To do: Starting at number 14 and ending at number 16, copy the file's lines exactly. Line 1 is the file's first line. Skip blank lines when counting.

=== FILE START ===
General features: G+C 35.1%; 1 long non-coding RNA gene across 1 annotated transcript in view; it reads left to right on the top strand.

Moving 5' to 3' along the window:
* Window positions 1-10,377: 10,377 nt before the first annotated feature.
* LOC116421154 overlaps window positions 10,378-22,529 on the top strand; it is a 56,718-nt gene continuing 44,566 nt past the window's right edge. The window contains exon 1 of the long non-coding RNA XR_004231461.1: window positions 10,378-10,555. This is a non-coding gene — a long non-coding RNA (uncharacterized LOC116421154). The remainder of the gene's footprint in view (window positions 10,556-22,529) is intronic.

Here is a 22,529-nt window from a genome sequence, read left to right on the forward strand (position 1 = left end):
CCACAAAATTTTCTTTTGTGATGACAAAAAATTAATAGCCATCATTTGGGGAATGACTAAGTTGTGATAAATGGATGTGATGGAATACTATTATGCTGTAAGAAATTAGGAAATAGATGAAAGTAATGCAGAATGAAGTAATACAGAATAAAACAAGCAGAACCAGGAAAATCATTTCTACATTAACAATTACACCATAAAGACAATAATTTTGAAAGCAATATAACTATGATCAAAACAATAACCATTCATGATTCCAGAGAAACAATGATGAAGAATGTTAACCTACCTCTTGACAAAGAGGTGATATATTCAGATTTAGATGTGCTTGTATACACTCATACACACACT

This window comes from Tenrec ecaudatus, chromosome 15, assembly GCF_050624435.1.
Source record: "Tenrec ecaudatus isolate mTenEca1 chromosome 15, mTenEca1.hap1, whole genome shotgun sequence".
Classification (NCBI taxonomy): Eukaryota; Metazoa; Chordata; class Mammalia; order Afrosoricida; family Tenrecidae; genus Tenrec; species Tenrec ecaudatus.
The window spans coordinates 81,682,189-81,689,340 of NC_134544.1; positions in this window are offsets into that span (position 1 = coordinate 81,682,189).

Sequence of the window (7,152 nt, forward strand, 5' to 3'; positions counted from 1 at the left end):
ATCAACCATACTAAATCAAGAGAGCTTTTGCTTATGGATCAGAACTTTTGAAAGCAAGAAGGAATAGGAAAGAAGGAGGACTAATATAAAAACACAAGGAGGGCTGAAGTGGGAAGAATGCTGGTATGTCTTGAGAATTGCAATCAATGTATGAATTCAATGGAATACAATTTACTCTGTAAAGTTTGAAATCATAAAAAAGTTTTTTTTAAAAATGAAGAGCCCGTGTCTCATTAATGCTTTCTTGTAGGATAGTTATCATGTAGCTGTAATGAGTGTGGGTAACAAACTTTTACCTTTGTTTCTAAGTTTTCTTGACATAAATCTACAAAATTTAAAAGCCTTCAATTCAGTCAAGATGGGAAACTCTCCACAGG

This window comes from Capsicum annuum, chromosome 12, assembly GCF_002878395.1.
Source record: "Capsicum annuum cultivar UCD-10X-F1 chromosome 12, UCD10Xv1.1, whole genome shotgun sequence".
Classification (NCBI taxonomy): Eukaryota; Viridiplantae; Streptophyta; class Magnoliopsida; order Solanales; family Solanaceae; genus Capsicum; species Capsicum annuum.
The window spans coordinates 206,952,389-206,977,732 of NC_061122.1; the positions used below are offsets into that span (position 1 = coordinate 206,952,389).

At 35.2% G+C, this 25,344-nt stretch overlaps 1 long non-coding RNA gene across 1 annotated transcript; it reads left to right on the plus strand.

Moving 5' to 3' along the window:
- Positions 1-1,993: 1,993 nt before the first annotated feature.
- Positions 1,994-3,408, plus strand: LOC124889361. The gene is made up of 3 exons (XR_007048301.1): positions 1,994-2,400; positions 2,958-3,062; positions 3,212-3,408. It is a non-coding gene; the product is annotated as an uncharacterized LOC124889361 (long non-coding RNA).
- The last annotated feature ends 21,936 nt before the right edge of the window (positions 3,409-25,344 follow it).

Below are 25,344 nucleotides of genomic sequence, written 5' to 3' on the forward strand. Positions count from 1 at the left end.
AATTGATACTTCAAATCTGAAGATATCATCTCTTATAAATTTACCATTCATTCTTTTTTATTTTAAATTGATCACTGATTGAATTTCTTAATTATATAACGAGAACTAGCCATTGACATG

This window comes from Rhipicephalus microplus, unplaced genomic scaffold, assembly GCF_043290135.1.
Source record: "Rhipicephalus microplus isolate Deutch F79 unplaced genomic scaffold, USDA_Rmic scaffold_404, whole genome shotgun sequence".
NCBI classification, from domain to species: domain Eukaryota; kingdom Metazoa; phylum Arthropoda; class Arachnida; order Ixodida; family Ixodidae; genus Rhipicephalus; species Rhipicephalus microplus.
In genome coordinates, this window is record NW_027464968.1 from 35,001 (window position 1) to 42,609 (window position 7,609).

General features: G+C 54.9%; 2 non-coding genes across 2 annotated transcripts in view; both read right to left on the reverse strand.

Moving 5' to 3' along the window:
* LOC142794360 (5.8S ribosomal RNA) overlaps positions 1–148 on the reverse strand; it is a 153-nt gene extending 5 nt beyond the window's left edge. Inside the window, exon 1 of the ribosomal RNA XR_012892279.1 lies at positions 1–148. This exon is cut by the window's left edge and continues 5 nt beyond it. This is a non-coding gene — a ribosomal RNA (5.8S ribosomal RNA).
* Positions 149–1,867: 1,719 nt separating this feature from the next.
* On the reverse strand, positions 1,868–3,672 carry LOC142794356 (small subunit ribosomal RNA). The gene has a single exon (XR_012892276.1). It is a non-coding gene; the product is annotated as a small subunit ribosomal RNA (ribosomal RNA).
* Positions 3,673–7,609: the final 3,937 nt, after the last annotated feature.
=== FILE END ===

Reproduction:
Source record: "Capsicum annuum cultivar UCD-10X-F1 chromosome 12, UCD10Xv1.1, whole genome shotgun sequence".
Classification (NCBI taxonomy): Eukaryota; Viridiplantae; Streptophyta; class Magnoliopsida; order Solanales; family Solanaceae; genus Capsicum; species Capsicum annuum.
The window spans coordinates 206,952,389-206,977,732 of NC_061122.1; the positions used below are offsets into that span (position 1 = coordinate 206,952,389).